From their humble beginnings in the early ’90s on Toronto’s famed Queen Street West strip, blues-reggae rockers Big Sugar have come full circle in many ways. Driven by a guitar-heavy sound courtesy of vocalist-guitarist Gordie Johnson, the group achieved multi-platinum success with hits including If I Had My Way, Diggin’ A Hole and Turn The Lights On prior to going their separate ways in 2003.
When Big Sugar reunited in 2010, a collective sigh of relief echoed right across Canada. Asked why the group chose to step out of the spotlight seven years earlier when they had so much momentum behind them, Johnson offers a number of logical reasons:
“We spent the better part of a decade building the Big Sugar name up to be a certain something for our fans and for us creatively,” Johnson says from somewhere along the Trans-Canada Highway in Saskatchewan. “At the time we chose to disband, the music industry was in shambles; you had people downloading music and Y2K and everybody, including concert promoters, were just freaking out.
“Yet here we were, playing dub rock n’ roll, selling out concerts and looking nothing like the current crop of hit makers at the time. We didn’t want to watch what we had built over the course of a decade dwindle down to nothing but at the same token we didn’t want to make a permanent decision based on fear or panic. It just seemed like a good time for the band to unplug; we were at the top of our game and wanted everyone to remember us for all the right reasons,” Johnson continues.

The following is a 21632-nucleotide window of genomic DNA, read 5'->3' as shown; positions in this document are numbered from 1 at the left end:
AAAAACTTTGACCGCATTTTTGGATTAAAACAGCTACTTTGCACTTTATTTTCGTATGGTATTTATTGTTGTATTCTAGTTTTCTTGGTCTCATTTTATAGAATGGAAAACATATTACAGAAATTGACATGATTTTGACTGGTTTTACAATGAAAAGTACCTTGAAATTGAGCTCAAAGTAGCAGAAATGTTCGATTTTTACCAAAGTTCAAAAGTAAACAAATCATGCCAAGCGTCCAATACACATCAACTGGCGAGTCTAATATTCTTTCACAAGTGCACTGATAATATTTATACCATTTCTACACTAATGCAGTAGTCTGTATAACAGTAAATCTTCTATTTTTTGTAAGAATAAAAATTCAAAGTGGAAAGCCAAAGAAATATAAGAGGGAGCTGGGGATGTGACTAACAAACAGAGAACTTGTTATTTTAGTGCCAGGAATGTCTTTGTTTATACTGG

After having gone their separate ways, the members of Big Sugar moved onto other musical ventures. Johnson moved south to Texas, immersing himself in the music scene there and formed another blues-rock band, Grady. Johnson also got heavily into producing other bands including The Trews and Joel Plaskett.
It was during an appearance with The Trews onstage that Johnson began to fully appreciate exactly what Big Sugar had meant to so many people, even though the band had been out of the spotlight for a significant period of time.
“I had been sitting in with The Trews for some occasional live shows and we ended up playing some Big Sugar songs. That really gave me a taste for those songs again but it was the fan reaction to the songs that made me realize how much people adored the band,” Johnson says.
Following the runaway success of Big Sugar’s initial round of reunion shows in 2010, Johnson wasted no time in getting the band back into the studio. The results of that studio time manifested itself in the form of their first studio album in more than a decade, Revolution Per Minute. The album is in fact a rather seamless transition from their previous effort, 2001’s Brothers and Sisters Are You Ready, carrying on the group’s well established meld of rock and reggae.
Asked if it took the group awhile to work out the cobwebs before getting back into the studio, Johnson insists that things fell into place rather easily.
“It was immediately comfortable between us,” he affirms. “In fact, the flow of ideas is probably easier now than it had been in the past. I think we have a better sense of what we are … It took us stepping away from the band to make us realize how important it is to each of our lives.”
Given his commitment to so different many facets of the music business, one has to wonder just how often Johnson has the chance to simply kick back and enjoy the fruits of his labour.
“You know, we are only on this planet for a finite time and this is what I was given, to make music. And no matter how I make music, whether it is being on stage or sitting behind the mixing desk, it all amounts to helping entertain others. That’s a pretty nice thing to do, isn’t it?”
Article published in November 18, 2011 edition of the Times & Transcript